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One Worlds 159

bAssociated Press dispatch (June 2, 1978) quoted a Western bdiplomat: “They prefer China, where they are not a hated mi- bnority, rather than Vietnam, where no matter what they do they bwill be looked down on.”

bSince then, hundreds of thousands of Chinese have fled as bVietnamese nationalism easily overcomes any fraternal pro- bletarian Communist feelings. For 2,000 years the two people bhave hated each other. Communism is simply irrelevant in the bface of ethnic differences.

bIn Cambodia, where half a million Chinese lived until the bKhmer Rouge horror, the new government moved against the bChinese. According to the AP (August 18, 1976), there are spe- bcial “cooperatives” that are “reserved for the Chinese where the bdiscipline and security are tighter, the work more grueling, and bthe rice rations often less than given ethnic Cambodians.” At bleast two special villages were established into which Chinese bwere herded. One was called Phum Chen Youm, “the village bwhere the Chinese cry.”

bIn two Muslim-dominated states slaughter of Chinese has btaken place. In the late sixties one of the worst single massacres bin history took place, as millions of Chinese were slaughtered in bIndonesia. The government claimed a Communist plot had been buncovered to take over the government, but the Indonesians bused the opportunity to eliminate the Chinese community of bwhich they were bitterly jealous because of their economic domi- bnation of the country.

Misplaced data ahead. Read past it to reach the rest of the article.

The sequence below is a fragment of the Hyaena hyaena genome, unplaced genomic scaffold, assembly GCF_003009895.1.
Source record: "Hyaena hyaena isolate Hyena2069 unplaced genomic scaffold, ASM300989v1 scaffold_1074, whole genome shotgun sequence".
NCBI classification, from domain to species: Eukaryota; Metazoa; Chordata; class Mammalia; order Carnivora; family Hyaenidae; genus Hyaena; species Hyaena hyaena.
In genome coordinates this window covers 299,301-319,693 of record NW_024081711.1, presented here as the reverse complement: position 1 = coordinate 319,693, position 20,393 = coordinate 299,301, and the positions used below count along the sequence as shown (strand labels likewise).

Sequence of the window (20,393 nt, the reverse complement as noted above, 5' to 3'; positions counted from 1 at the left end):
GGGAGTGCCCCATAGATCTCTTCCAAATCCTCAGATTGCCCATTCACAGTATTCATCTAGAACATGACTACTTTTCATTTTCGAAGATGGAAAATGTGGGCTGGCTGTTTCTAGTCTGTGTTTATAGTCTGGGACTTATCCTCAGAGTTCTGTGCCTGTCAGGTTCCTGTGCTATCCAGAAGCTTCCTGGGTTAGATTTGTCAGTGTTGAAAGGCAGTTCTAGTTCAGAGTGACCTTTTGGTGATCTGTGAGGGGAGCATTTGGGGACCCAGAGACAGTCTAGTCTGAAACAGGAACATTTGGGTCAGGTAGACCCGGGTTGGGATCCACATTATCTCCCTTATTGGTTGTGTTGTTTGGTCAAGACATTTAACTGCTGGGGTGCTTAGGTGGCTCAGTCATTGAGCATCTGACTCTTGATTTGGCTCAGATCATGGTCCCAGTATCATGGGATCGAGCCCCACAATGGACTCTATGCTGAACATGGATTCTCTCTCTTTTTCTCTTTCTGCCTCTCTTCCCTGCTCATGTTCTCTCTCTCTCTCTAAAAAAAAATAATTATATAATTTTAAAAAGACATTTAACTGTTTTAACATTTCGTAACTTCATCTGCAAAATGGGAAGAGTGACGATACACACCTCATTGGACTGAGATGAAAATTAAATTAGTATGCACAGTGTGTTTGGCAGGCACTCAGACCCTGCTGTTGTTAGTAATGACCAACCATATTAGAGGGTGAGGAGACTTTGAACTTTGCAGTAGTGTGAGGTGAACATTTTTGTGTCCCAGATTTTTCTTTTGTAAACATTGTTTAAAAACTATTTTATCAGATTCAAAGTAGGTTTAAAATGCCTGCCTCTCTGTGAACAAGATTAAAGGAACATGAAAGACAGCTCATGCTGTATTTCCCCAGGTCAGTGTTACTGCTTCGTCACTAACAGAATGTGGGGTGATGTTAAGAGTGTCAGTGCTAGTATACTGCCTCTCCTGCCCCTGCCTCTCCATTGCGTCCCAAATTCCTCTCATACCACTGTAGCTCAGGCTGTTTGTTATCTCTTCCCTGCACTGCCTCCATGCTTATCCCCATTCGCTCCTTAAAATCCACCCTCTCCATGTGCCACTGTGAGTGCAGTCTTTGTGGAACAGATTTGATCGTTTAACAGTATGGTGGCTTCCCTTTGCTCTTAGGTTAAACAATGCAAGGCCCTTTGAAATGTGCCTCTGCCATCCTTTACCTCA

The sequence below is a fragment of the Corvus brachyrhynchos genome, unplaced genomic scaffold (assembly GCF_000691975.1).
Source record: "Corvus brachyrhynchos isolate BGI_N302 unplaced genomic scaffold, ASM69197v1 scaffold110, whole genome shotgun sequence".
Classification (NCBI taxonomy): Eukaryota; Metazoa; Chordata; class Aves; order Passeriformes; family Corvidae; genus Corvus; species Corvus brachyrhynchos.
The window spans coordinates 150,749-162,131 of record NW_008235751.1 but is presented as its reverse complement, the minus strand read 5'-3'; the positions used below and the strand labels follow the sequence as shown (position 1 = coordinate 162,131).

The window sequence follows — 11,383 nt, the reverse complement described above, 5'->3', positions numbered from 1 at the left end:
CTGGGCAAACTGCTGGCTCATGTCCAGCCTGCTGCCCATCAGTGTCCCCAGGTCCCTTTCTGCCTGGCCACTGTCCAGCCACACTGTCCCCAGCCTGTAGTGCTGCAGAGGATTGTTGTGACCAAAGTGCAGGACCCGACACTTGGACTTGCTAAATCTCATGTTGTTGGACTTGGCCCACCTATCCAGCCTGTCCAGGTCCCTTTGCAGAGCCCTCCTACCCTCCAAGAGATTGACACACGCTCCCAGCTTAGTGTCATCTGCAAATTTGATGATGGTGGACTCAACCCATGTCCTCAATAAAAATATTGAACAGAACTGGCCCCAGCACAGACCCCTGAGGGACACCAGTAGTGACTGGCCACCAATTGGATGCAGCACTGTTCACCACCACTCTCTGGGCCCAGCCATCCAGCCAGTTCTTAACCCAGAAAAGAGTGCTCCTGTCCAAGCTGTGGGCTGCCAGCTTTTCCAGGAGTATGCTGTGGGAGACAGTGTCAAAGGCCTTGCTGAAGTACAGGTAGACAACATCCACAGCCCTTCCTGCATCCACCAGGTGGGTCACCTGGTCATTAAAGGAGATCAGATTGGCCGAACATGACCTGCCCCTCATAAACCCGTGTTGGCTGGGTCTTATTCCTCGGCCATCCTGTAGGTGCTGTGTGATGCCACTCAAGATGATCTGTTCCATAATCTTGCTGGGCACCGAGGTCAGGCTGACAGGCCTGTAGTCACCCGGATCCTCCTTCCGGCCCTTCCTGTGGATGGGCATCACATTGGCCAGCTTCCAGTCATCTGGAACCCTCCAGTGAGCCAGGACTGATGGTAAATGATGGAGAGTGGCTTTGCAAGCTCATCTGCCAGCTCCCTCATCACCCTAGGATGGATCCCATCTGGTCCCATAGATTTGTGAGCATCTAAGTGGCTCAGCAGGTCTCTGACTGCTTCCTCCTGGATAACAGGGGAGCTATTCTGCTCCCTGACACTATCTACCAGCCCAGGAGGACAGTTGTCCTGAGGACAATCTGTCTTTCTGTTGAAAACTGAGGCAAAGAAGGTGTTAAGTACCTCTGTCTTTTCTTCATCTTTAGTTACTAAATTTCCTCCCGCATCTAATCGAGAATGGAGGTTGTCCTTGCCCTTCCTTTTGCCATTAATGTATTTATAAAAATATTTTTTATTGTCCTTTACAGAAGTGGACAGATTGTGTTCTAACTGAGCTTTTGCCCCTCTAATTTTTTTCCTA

bThe other country was Malaysia, where today economic bprosperity papers over a smoldering volcano of racial tension bbetween the Malays and Chinese. The Malays make up about b50 percent of the population but hold less than 10 percent of the bcountry’s capital investment. The Chinese, who constitute 10 bpercent of the country, control some 35 percent of the economy.

bThe country underwent a bloody period of Communist in- bsurgency in the fifties. The revolt was as much Chinese versus bMalay as ideological, since the Communists were almost all bChinese. Finally, crushed by the British, Malaysia was able to bsurvive only because the predominantly Chinese Singapore wise- bly seceded, thus changing the ratio of the country from a totally bimpossible fifty-fifty balance to its present one of near-im- bpossibility.

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Chapter 7: One Worlds